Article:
DUBAI: Jeddah’s Red Sea International Film Festival has attracted a slew of major titles for cinemagoers to watch before it wraps up on Dec. 9 and one of its most anticipated movies is Swiss-Egyptian director Tamer Ruggli’s debut feature, “Back to Alexandria.”
Starring veteran actors Nadine Labaki and Fanny Ardant, the film explores the complexities of a mother-daughter relationship with a script that features Arabic and French.
Sue (Labaki) is a psychotherapist living in Switzerland who returns to Egypt after 20 years to mend fences with her dying mother, Fairouz (Ardant).
Ruggli’s unconventional flick explores various layers of familial relationships.
The 37-year-old filmmaker told Arab News that he had initially wanted to do cartoons and later turned to film because it brought all the layers – colors, photography, costumes, and makeup – into one universe.
For his first movie, script development took seven years, and it became an ambitious project with a stellar cast.
He said: “We have a great cast of famous Arab actors that accepted to work on this more arthouse kind of film that they were normally used to.”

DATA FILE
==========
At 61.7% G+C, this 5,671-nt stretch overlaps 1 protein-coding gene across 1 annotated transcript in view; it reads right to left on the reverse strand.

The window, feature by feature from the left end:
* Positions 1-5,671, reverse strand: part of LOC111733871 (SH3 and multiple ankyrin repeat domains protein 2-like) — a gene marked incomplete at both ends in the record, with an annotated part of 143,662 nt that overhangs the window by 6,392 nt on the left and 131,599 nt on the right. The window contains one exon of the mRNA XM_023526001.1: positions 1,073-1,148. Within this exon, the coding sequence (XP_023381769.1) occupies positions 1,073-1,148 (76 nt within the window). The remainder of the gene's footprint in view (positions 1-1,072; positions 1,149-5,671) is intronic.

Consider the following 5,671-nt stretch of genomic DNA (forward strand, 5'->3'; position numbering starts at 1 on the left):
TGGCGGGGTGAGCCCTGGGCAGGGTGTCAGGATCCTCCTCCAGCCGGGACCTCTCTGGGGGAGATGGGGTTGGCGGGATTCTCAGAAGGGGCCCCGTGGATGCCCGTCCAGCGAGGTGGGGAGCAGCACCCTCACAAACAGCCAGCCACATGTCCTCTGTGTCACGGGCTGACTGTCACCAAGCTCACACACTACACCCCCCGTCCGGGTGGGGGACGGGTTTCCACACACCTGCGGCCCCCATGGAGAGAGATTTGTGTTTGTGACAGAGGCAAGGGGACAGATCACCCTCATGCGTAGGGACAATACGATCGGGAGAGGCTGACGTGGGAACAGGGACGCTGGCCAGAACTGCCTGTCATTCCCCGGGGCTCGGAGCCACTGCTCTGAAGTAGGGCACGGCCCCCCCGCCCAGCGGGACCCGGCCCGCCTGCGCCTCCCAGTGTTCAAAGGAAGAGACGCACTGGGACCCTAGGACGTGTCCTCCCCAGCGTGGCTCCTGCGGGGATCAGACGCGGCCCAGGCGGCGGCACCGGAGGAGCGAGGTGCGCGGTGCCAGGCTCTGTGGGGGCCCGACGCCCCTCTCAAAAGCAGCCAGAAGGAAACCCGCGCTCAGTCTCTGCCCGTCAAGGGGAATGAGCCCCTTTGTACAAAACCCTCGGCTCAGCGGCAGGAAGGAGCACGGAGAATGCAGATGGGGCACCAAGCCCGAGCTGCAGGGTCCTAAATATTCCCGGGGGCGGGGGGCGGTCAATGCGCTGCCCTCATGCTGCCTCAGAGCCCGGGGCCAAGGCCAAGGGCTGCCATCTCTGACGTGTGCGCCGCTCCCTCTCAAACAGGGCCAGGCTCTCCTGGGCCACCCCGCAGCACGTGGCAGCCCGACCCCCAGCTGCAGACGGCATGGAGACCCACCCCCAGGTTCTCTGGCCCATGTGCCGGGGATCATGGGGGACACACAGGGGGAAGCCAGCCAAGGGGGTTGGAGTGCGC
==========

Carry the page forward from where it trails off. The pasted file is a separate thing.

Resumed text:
The film draws extensive references from his childhood.
“I grew up listening to my mother’s story on her relationship with her mother, how it affected her — she is the pretext of telling the story. But it’s very inspired by my childhood memories; the people I met growing up and those who have shaped me. I like to say it’s semi-autobiographical,” Ruggli added.
As mother and daughter unearth the past, Sue learns about Fairouz’s love life and better understands the complexities of their relationship.
He said: “Sue has an idealized image of her mother, and she discovers some things about her love life – that she loved someone else and had to marry a different person. She had to sacrifice a part of herself, so she rejected her daughter in a way. It symbolizes the freedom that she didn’t have.”
Aside from examining a contentious mother-daughter relationship, Ruggli has also included the presence of aunts in the film, making it even more relatable to Arab audiences.
“There’s this love-hate relationship with aunts – sometimes they even replace the mother’s role. So, we have different aunts present in the movie.
“For instance, Nadine’s character has this very close relationship with her aunt’s help, which is more human than that she has with her family,” he added.
One highlight of the film is the candy pink Cadillac Sue is seen driving around in, imagining conversations about things left unsaid between her and her mother. The car, which belongs to Fairouz, becomes a symbol of the mother’s eccentricity.
Ruggli said: “The car is very feminine and exuberant and is reminiscent of the mother. She’s this flamboyant character that lived in Egypt and always stood out from the crowd.”